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A two-day conference and exhibition dubbed, Blue Career and Business Expo 2021 has been held to connect young people especially women to leaders in the maritime industry.


Under the theme, Building a Robust Blue Economy, Leaving No One Behind, Maritime sector stakeholders were urged to tap into the latest innovations and best practices in ensuring a robust maritime security regime which is key in achieving the objectives of a sustainable blue economy and overall economic growth.

The Canadian Ambassador to Ghana, Kati Csaba, said Canada is deeply supportive of women entering careers that are traditionally dominated by men including defense, science, technology, and engineering.

She encouraged organizations to make specific efforts to recruit, train and promote women who are interested in the maritime sector.

The Ambassador revealed that, “Canada and Ghana are currently engaged in a bilateral partnership to promote women’s participation in peace and security through the Elsie Initiative for Women in Peace Operations. Women in the maritime sector, particularly maritime security are an important part to furthering the Women Peace and Security Agenda.”


Dr Kofi Mbiah, A Maritime Law Consultant who delivered the keynote address lamented that whereas Africa’s 38 coastal states had a total coastline, including islands covering 48,000 kilometres, as well as over 100 port facilities which handled containers and various forms of cargo, the continent held a meagre stake in the ocean-based economy.

African-owned ships, he noted, accounted for about 1.2 per cent of world shipping and about 0.9 per cent by gross tonnage.

Dr Mbiah regretted that Africa was the least maritime conscious continent of all the continents in terms of the ownership of vessels, volume of sea-borne trade, including the value of fish landings per capita.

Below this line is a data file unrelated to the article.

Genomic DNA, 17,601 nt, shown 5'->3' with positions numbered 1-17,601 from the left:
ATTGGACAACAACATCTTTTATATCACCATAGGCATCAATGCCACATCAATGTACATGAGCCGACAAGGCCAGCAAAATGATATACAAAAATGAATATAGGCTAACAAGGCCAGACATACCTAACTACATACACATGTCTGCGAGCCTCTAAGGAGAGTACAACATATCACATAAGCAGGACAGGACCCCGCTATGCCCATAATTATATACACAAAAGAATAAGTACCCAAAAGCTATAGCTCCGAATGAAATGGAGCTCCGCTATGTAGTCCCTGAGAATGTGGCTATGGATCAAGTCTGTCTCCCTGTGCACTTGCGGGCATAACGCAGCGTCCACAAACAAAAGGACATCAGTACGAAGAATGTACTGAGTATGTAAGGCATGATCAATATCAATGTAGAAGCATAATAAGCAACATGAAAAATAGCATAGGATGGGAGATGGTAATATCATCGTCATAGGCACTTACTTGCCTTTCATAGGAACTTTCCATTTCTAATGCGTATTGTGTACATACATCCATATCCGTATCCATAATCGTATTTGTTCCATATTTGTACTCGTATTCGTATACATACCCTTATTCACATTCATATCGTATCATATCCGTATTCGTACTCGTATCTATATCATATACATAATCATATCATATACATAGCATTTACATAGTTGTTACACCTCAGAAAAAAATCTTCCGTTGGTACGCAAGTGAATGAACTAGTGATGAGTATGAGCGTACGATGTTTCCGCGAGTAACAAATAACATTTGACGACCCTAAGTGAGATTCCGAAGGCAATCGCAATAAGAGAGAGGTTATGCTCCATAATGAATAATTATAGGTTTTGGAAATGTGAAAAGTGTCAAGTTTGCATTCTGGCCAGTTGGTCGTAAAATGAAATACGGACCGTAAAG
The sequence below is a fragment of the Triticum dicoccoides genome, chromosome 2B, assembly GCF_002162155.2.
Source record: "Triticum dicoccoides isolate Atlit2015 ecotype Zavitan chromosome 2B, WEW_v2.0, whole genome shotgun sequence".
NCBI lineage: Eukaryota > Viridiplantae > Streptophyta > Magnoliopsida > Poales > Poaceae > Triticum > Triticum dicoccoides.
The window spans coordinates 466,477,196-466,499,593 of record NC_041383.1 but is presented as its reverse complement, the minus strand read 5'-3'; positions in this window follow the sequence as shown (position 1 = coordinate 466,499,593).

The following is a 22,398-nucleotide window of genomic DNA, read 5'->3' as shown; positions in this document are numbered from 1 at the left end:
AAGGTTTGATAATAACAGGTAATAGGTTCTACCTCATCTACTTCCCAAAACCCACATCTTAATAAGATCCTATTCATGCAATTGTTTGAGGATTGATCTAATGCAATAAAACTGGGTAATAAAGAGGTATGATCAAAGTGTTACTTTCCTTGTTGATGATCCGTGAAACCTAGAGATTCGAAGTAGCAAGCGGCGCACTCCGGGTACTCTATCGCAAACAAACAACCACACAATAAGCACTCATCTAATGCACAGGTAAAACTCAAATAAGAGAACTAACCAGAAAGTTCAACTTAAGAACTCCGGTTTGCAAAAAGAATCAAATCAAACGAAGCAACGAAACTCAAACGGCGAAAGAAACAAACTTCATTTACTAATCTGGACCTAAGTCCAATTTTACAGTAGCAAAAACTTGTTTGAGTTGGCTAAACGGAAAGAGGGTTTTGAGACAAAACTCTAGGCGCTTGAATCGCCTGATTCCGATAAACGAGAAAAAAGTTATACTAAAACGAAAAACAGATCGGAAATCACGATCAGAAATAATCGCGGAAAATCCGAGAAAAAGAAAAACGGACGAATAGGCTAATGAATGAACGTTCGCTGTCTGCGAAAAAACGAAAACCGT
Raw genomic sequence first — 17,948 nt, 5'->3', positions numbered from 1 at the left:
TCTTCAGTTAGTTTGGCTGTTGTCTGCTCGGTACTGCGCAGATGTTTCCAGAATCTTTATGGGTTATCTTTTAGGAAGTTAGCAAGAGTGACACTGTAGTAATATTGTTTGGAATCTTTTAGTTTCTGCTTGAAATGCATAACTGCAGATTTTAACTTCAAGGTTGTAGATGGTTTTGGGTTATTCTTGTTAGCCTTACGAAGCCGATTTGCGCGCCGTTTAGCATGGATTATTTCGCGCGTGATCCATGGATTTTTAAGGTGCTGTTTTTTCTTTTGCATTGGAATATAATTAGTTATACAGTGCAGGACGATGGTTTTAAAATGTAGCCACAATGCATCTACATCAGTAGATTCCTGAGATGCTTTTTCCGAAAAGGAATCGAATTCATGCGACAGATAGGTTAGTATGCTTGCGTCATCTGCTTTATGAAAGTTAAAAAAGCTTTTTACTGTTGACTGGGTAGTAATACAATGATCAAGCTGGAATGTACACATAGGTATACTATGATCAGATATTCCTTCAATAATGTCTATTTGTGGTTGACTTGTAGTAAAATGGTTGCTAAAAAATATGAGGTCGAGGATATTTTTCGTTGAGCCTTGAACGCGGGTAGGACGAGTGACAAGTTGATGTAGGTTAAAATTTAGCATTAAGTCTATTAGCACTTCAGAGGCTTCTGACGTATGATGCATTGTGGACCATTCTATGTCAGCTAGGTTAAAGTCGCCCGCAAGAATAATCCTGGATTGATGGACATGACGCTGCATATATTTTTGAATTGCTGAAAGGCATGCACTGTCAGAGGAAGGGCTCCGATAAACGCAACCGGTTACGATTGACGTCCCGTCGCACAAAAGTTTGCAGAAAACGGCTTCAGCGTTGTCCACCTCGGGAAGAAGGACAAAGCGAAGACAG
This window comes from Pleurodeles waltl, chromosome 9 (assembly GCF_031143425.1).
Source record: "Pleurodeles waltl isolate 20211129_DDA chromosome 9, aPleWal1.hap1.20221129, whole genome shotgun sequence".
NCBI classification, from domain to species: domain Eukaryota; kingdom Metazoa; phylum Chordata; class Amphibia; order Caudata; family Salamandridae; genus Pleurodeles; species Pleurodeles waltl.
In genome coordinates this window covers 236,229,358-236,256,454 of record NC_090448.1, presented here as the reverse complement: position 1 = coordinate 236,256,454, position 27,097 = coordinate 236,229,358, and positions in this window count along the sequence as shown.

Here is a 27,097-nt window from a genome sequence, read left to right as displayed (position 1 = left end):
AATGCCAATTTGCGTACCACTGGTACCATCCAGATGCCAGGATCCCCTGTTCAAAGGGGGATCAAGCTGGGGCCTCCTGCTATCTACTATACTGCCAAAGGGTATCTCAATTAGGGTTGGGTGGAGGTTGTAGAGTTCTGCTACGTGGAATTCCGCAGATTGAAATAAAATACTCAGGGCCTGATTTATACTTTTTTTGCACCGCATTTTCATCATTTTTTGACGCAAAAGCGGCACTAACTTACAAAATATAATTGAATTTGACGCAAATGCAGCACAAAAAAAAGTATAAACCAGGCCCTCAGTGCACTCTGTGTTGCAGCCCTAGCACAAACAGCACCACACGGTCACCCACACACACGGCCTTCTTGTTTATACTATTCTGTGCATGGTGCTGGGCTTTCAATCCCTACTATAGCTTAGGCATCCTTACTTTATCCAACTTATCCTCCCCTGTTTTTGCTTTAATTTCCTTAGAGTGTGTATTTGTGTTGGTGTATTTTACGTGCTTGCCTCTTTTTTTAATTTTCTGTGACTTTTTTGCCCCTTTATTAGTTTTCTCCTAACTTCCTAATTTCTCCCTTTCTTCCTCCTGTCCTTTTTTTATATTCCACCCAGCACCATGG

He said, “most African countries suffer from sea blindness and have failed to utilize the oceans for their development. This could be as a result of ignorance of the opportunities within the ocean economy. It could also be because of a lack of capacity. Also, It could be due to absence of a political will. We as a people must be interested in the over USD 1.5 trillion economy with the potential of providing over 40 million jobs by 2030 and even more by 2063 as pointed out by the EU.”

The Special Rapporteur for Piracy and Maritime Security at the African Union, Kathleen Quartey-Ayensu, said the expectation of the AU was that each member state would take the necessary steps to develop a maritime policy in the next three years.

She said, “every country should have its own plan for the maritime sector. In the next 15 years, we need to build up a minimum of 20-30% female capacity all round in the blue economy.”

The Commandant of the Kofi Annan Peacekeeping Training Centre (KAIPTC), Major General Francis Ofori, in his remarks said the maritime sector remained a key contributor to the country’s economic growth.

He said “developing of a blue economy requires a paradigm shift. That means new ways of doing things.”

The two-day conference was put together by Gulf of Guinea Maritime Institute (GoGMI) a maritime transport non-for-profit organisation, in partnership with Women’s International Shipping and Trading Association (WISTA).

(You can follow stories in the Daily Searchlight on www.thedailysearchlight.com or Daily Searchlight on our Facebook home page. Write to us on searchlightnews@yahoo.co.uk).


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